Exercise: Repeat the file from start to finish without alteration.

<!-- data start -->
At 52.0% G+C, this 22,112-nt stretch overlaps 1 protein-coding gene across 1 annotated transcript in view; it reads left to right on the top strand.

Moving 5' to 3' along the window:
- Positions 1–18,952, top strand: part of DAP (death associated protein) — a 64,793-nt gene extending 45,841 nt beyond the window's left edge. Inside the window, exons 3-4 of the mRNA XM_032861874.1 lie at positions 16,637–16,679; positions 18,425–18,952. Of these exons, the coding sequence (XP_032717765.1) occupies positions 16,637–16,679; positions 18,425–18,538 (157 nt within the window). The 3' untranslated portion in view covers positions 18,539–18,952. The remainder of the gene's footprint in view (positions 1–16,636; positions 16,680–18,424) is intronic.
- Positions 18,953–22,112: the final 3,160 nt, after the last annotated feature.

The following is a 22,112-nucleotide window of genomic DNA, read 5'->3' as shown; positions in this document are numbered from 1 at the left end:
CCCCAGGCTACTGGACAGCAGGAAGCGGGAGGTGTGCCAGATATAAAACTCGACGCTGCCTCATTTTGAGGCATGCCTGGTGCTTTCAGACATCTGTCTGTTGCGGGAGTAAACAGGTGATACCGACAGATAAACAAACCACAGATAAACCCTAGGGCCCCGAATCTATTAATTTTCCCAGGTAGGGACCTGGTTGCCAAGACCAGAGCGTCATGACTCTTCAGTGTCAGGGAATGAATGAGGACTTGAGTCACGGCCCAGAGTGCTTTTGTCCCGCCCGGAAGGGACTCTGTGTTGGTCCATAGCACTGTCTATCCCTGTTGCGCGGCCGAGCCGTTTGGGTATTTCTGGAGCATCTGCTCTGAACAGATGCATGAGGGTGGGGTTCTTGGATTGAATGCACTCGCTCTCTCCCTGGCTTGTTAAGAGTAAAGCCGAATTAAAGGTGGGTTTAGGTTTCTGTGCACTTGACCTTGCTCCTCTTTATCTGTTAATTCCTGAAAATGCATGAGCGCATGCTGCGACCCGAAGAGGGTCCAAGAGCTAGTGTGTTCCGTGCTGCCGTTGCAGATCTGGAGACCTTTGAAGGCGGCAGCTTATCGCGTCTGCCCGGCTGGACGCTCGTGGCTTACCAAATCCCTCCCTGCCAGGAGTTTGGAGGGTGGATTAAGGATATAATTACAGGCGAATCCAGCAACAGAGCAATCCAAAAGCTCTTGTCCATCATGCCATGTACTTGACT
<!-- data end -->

At 52.0% G+C, this 22,112-nt stretch overlaps 1 protein-coding gene across 1 annotated transcript in view; it reads left to right on the top strand.

Moving 5' to 3' along the window:
- Positions 1–18,952, top strand: part of DAP (death associated protein) — a 64,793-nt gene extending 45,841 nt beyond the window's left edge. Inside the window, exons 3-4 of the mRNA XM_032861874.1 lie at positions 16,637–16,679; positions 18,425–18,952. Of these exons, the coding sequence (XP_032717765.1) occupies positions 16,637–16,679; positions 18,425–18,538 (157 nt within the window). The 3' untranslated portion in view covers positions 18,539–18,952. The remainder of the gene's footprint in view (positions 1–16,636; positions 16,680–18,424) is intronic.
- Positions 18,953–22,112: the final 3,160 nt, after the last annotated feature.

The following is a 22,112-nucleotide window of genomic DNA, read 5'->3' as shown; positions in this document are numbered from 1 at the left end:
CCCCAGGCTACTGGACAGCAGGAAGCGGGAGGTGTGCCAGATATAAAACTCGACGCTGCCTCATTTTGAGGCATGCCTGGTGCTTTCAGACATCTGTCTGTTGCGGGAGTAAACAGGTGATACCGACAGATAAACAAACCACAGATAAACCCTAGGGCCCCGAATCTATTAATTTTCCCAGGTAGGGACCTGGTTGCCAAGACCAGAGCGTCATGACTCTTCAGTGTCAGGGAATGAATGAGGACTTGAGTCACGGCCCAGAGTGCTTTTGTCCCGCCCGGAAGGGACTCTGTGTTGGTCCATAGCACTGTCTATCCCTGTTGCGCGGCCGAGCCGTTTGGGTATTTCTGGAGCATCTGCTCTGAACAGATGCATGAGGGTGGGGTTCTTGGATTGAATGCACTCGCTCTCTCCCTGGCTTGTTAAGAGTAAAGCCGAATTAAAGGTGGGTTTAGGTTTCTGTGCACTTGACCTTGCTCCTCTTTATCTGTTAATTCCTGAAAATGCATGAGCGCATGCTGCGACCCGAAGAGGGTCCAAGAGCTAGTGTGTTCCGTGCTGCCGTTGCAGATCTGGAGACCTTTGAAGGCGGCAGCTTATCGCGTCTGCCCGGCTGGACGCTCGTGGCTTACCAAATCCCTCCCTGCCAGGAGTTTGGAGGGTGGATTAAGGATATAATTACAGGCGAATCCAGCAACAGAGCAATCCAAAAGCTCTTGTCCATCATGCCATGTACTTGACT